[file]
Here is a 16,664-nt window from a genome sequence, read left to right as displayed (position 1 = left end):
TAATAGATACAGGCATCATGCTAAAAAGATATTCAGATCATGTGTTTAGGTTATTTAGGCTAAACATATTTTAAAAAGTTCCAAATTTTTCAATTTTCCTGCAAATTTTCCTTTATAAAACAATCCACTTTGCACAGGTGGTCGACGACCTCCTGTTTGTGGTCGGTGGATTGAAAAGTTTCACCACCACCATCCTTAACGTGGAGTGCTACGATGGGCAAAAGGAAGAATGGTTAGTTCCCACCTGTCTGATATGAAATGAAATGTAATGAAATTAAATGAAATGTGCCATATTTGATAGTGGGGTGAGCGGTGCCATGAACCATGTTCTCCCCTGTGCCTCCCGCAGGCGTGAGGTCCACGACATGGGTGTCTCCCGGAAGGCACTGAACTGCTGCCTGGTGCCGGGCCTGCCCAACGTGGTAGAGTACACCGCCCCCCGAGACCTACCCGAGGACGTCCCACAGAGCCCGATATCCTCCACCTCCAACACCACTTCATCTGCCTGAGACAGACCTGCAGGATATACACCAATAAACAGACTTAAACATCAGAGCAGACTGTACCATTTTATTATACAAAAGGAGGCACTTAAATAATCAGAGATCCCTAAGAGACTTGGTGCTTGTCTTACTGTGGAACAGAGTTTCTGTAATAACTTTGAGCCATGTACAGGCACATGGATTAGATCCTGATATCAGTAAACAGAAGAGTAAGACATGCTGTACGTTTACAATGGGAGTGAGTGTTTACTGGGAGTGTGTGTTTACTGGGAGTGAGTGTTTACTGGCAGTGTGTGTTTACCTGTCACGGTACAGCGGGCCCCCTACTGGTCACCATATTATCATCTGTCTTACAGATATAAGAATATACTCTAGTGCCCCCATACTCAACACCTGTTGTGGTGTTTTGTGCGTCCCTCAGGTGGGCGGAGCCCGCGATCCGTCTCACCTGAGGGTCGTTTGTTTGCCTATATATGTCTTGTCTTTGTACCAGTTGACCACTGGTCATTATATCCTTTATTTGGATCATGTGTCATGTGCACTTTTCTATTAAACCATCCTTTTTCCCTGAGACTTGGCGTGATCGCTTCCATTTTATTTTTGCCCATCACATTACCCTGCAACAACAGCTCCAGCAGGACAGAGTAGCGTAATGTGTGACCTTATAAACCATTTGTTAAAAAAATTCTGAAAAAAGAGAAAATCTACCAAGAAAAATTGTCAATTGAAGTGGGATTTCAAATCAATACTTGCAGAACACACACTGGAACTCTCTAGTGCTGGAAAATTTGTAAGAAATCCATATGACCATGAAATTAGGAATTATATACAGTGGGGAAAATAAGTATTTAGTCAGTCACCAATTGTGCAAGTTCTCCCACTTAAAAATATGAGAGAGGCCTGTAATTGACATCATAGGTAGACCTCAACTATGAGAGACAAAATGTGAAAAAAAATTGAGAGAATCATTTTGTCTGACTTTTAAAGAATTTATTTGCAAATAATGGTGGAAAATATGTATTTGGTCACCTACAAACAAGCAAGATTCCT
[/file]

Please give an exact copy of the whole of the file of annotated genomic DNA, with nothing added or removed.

Here is a 16,664-nt window from a genome sequence, read left to right as displayed (position 1 = left end):
TAATAGATACAGGCATCATGCTAAAAAGATATTCAGATCATGTGTTTAGGTTATTTAGGCTAAACATATTTTAAAAAGTTCCAAATTTTTCAATTTTCCTGCAAATTTTCCTTTATAAAACAATCCACTTTGCACAGGTGGTCGACGACCTCCTGTTTGTGGTCGGTGGATTGAAAAGTTTCACCACCACCATCCTTAACGTGGAGTGCTACGATGGGCAAAAGGAAGAATGGTTAGTTCCCACCTGTCTGATATGAAATGAAATGTAATGAAATTAAATGAAATGTGCCATATTTGATAGTGGGGTGAGCGGTGCCATGAACCATGTTCTCCCCTGTGCCTCCCGCAGGCGTGAGGTCCACGACATGGGTGTCTCCCGGAAGGCACTGAACTGCTGCCTGGTGCCGGGCCTGCCCAACGTGGTAGAGTACACCGCCCCCCGAGACCTACCCGAGGACGTCCCACAGAGCCCGATATCCTCCACCTCCAACACCACTTCATCTGCCTGAGACAGACCTGCAGGATATACACCAATAAACAGACTTAAACATCAGAGCAGACTGTACCATTTTATTATACAAAAGGAGGCACTTAAATAATCAGAGATCCCTAAGAGACTTGGTGCTTGTCTTACTGTGGAACAGAGTTTCTGTAATAACTTTGAGCCATGTACAGGCACATGGATTAGATCCTGATATCAGTAAACAGAAGAGTAAGACATGCTGTACGTTTACAATGGGAGTGAGTGTTTACTGGGAGTGTGTGTTTACTGGGAGTGAGTGTTTACTGGCAGTGTGTGTTTACCTGTCACGGTACAGCGGGCCCCCTACTGGTCACCATATTATCATCTGTCTTACAGATATAAGAATATACTCTAGTGCCCCCATACTCAACACCTGTTGTGGTGTTTTGTGCGTCCCTCAGGTGGGCGGAGCCCGCGATCCGTCTCACCTGAGGGTCGTTTGTTTGCCTATATATGTCTTGTCTTTGTACCAGTTGACCACTGGTCATTATATCCTTTATTTGGATCATGTGTCATGTGCACTTTTCTATTAAACCATCCTTTTTCCCTGAGACTTGGCGTGATCGCTTCCATTTTATTTTTGCCCATCACATTACCCTGCAACAACAGCTCCAGCAGGACAGAGTAGCGTAATGTGTGACCTTATAAACCATTTGTTAAAAAAATTCTGAAAAAAGAGAAAATCTACCAAGAAAAATTGTCAATTGAAGTGGGATTTCAAATCAATACTTGCAGAACACACACTGGAACTCTCTAGTGCTGGAAAATTTGTAAGAAATCCATATGACCATGAAATTAGGAATTATATACAGTGGGGAAAATAAGTATTTAGTCAGTCACCAATTGTGCAAGTTCTCCCACTTAAAAATATGAGAGAGGCCTGTAATTGACATCATAGGTAGACCTCAACTATGAGAGACAAAATGTGAAAAAAAATTGAGAGAATCATTTTGTCTGACTTTTAAAGAATTTATTTGCAAATAATGGTGGAAAATATGTATTTGGTCACCTACAAACAAGCAAGATTCCT